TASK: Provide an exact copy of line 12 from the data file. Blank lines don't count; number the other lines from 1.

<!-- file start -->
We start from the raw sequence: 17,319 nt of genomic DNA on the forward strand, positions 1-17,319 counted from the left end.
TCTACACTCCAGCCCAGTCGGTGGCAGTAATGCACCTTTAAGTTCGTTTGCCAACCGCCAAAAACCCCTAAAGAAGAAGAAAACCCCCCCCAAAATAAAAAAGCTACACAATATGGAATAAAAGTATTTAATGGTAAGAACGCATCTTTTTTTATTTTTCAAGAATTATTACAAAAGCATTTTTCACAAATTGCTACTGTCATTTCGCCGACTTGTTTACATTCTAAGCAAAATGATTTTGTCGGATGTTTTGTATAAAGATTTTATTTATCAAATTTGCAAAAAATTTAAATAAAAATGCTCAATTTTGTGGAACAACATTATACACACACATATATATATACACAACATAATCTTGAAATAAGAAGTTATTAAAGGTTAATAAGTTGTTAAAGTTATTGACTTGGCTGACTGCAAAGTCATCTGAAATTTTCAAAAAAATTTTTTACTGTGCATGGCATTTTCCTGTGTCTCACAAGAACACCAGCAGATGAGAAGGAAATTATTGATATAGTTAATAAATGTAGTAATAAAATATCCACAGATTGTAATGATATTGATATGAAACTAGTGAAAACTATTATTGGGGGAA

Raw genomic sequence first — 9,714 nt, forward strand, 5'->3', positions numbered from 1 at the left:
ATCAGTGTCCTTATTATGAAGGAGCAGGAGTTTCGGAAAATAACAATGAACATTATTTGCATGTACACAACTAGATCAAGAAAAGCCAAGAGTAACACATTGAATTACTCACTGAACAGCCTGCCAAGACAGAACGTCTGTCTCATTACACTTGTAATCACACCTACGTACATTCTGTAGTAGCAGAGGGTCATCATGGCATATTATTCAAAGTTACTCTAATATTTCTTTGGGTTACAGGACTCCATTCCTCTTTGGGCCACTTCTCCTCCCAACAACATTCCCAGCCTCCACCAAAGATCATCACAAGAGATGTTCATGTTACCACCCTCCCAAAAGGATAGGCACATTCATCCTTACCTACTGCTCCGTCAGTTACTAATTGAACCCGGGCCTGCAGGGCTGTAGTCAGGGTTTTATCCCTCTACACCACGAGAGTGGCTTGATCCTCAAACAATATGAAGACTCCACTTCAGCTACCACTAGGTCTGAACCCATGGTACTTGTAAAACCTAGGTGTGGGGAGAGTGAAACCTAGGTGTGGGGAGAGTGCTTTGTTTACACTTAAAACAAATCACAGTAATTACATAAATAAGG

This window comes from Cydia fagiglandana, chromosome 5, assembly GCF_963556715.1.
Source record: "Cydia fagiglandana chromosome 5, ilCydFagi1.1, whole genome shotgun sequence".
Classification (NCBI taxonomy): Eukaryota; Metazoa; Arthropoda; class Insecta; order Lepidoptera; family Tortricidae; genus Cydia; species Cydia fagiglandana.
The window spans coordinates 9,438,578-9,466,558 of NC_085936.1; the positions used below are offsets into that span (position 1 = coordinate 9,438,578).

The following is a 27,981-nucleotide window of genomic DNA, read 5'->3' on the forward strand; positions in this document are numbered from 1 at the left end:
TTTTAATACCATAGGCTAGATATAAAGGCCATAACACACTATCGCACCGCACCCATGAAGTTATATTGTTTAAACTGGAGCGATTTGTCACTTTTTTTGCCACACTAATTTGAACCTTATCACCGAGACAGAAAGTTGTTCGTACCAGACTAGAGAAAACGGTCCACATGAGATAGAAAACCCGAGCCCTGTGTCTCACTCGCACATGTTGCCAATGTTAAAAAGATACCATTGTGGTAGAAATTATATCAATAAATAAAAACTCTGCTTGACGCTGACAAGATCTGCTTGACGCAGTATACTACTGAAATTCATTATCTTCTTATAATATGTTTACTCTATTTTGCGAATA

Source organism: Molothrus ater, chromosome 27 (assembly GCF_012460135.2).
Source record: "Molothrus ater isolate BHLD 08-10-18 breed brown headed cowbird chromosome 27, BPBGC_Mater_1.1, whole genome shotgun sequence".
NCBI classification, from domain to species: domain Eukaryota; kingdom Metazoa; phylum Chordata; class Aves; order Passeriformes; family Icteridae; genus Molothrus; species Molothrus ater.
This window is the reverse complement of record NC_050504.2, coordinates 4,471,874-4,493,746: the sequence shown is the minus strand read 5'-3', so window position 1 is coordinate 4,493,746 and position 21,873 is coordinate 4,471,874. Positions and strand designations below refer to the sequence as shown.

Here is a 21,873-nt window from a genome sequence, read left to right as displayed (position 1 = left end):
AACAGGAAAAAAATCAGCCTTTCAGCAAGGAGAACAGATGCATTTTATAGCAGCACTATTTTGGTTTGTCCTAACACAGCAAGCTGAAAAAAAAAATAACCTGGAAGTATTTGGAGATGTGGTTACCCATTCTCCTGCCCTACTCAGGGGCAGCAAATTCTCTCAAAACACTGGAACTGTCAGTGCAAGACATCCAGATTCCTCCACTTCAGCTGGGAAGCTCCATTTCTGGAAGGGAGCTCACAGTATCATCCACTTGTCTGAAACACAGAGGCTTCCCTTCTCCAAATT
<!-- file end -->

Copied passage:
Source record: "Molothrus ater isolate BHLD 08-10-18 breed brown headed cowbird chromosome 27, BPBGC_Mater_1.1, whole genome shotgun sequence".